“Go and do likewise.” This seems like a pretty clear command from Jesus. You just heard the parable of the Good Samaritan, so what is it that you are to go and do likewise? Clearly the context for the parable is Jesus’ effort to tease out the scholar of the law what it means to love God and to love one’s neighbor – that’s the theory of it, but what are practical elements of the divine command? The scholar of the law never gets to that “because he wished to justify himself.” He asks Jesus, “And who is my neighbor?” And that is where the proverbial rubber hits the road. Even if the scholar figures out who his neighbor is, there are the practical matters of “doing.” Jesus words punctuate the ending: “Go and do likewise.”
We face the same questions. Shouldn’t be too hard to figure out. But parables, if they seem easy, then we probably missed the point of the parable. I think there are three things that seem to go to the core of what Jesus would have us do: see, draw near, and have compassion. Seems clear, straight forward – something we can do, yes?
Let’s consider “seeing.” The Samaritan is not the only one in the parable who sees the man in need. Think about the other two, the priest and the Levite. They see the man in need but promptly ignore him. It is probably safe to say they did not see him as neighbor. But then how did they see him? An unnecessary detour in their busy day, a burden, a liability, a threat, a “not my problem, glad that’s not me, too bad” person in the ditch. The Levite and the priest see him, but not as neighbor. And if not as neighbor, then God’s command can’t apply to him, can it? So, no need to draw near or expend compassion, right?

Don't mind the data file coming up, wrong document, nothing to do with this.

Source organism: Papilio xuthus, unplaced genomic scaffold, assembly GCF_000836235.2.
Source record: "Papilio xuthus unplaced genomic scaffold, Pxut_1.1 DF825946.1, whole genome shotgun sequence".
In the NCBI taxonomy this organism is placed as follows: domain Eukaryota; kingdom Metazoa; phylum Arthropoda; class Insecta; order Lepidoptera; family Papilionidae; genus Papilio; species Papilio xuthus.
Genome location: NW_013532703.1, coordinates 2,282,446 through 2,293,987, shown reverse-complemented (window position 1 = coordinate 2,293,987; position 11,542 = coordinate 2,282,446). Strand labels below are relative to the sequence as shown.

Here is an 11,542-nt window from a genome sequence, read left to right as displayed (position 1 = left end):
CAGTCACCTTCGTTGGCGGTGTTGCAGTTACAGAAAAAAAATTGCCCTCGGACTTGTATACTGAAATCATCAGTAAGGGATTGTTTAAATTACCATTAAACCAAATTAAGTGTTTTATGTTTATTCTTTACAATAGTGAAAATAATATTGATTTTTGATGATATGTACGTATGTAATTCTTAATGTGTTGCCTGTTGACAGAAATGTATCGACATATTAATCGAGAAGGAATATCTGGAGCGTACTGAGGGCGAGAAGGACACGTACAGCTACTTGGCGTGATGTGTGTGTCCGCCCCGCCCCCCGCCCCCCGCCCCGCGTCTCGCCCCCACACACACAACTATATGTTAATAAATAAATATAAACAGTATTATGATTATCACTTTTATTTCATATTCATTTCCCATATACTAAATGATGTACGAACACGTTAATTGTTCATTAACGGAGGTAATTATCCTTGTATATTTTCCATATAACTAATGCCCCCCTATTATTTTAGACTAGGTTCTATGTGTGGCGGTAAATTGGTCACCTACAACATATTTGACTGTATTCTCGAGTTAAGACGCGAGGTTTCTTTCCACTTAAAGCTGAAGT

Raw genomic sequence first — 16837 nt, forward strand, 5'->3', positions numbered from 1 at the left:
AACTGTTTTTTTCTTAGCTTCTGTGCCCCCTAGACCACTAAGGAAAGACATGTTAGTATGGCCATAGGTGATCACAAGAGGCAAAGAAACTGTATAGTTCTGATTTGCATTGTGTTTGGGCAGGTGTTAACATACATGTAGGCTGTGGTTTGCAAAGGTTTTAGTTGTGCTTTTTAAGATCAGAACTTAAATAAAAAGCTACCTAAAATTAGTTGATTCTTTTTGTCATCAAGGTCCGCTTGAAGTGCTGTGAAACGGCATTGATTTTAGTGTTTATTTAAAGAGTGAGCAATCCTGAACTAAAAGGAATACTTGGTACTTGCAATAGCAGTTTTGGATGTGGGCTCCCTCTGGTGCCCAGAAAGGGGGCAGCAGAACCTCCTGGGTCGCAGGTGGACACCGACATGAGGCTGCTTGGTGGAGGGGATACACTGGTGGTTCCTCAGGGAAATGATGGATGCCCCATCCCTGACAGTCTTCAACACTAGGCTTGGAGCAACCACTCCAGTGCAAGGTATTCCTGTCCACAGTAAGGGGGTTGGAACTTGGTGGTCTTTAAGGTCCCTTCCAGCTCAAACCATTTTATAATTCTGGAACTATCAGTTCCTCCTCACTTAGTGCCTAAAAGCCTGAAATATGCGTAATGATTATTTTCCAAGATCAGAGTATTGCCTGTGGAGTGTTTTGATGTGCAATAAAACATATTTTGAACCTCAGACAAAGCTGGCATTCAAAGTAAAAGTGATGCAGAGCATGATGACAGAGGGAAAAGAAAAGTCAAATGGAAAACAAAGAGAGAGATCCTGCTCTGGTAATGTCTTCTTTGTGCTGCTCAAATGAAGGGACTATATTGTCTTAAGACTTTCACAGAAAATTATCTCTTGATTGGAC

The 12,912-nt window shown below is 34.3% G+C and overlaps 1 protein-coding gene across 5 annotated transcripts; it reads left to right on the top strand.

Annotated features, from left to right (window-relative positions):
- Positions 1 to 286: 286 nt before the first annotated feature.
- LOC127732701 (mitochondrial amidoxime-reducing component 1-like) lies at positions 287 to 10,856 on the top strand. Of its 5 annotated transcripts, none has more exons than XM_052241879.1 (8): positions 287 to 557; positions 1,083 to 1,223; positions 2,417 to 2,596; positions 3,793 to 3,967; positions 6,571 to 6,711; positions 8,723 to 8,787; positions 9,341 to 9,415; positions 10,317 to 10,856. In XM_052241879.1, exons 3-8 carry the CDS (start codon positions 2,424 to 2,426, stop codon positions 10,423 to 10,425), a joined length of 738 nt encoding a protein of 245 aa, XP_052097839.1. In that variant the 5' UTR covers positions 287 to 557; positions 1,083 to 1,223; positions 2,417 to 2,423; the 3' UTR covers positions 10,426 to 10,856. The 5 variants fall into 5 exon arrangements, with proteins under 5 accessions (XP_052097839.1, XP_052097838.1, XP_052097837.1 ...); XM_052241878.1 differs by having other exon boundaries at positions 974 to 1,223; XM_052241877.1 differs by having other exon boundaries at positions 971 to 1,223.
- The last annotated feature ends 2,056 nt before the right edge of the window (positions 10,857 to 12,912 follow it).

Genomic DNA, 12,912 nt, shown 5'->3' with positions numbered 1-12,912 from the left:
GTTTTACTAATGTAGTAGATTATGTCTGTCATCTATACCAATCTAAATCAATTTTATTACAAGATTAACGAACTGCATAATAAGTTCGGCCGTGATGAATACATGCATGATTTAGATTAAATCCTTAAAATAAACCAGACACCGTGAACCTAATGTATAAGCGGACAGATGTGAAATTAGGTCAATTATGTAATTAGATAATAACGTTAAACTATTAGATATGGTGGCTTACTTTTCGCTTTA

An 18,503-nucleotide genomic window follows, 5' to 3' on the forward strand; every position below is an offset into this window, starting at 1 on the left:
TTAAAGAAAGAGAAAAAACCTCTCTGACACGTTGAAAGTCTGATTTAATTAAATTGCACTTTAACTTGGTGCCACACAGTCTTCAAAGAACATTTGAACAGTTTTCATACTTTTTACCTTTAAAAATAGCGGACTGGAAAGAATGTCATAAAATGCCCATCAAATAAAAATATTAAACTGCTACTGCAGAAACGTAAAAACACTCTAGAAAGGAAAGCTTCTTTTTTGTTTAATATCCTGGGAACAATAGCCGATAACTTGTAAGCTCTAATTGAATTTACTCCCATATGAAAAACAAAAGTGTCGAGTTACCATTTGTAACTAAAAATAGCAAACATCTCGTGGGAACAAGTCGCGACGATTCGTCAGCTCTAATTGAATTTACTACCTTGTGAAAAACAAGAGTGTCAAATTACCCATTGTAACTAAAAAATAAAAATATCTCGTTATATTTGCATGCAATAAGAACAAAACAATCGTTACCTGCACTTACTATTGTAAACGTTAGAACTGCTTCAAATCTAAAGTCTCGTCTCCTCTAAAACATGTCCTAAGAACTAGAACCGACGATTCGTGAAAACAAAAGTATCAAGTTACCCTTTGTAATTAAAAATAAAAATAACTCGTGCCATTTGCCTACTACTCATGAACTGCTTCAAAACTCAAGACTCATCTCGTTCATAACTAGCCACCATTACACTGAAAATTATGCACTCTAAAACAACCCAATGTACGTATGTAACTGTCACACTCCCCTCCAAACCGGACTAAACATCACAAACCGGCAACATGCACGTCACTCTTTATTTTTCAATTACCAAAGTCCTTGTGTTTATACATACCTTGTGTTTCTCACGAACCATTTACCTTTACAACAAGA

“And who is my neighbor?” Think about your neighbor – the folks that live next door to you. You have experience with them, you’ve talked to them – and you then see them in the morning as you are leaving for work. They are walking toward your car. How do you see them? Is it, hey “Good morning, neighbor!” –and you are glad to see them? Or maybe there in the inner dialogue, “what does he want now?” Or here comes that gossip mongering, home owner’s association know-it-all, “you’ve already borrowed half of my tools and not returned them” guy? How do you see them?
The priest and Levite give the man in the ditch a wide berth, creating even more distance between them, but the Samaritan draws near and become vulnerable in that closeness. It is in the closeness that one is opened to the pain, the misery, and the need. Maybe that is what the priest and Levite really are hoping to avoid? Once the Samaritan has seen the man and drawn close, he displays compassion, tending his wounds, transporting him to the inn, making sure he is taken care of. Seeing is vital, drawing near imperative, yet the final and meaningful gesture is that the Samaritan actually does something about it.
Seeing, drawing near, and having compassion – offer us an example of what it is to be Christ-like, for God in Jesus saw our vulnerability and need, drew near in the Incarnation to embrace us, and in the cross took action by identifying with us to the very end, rising again so that death could no longer dominate us.
When we fail to see, draw near, and help those we mistrust or fear or just want to ignore, we risk missing the saving presence of God in our lives and in the world. So who, we might ask, do we have the hardest time imagining God working through? For the scholar of the Law it was the Samaritan. Maybe for you it is your annoying neighbor?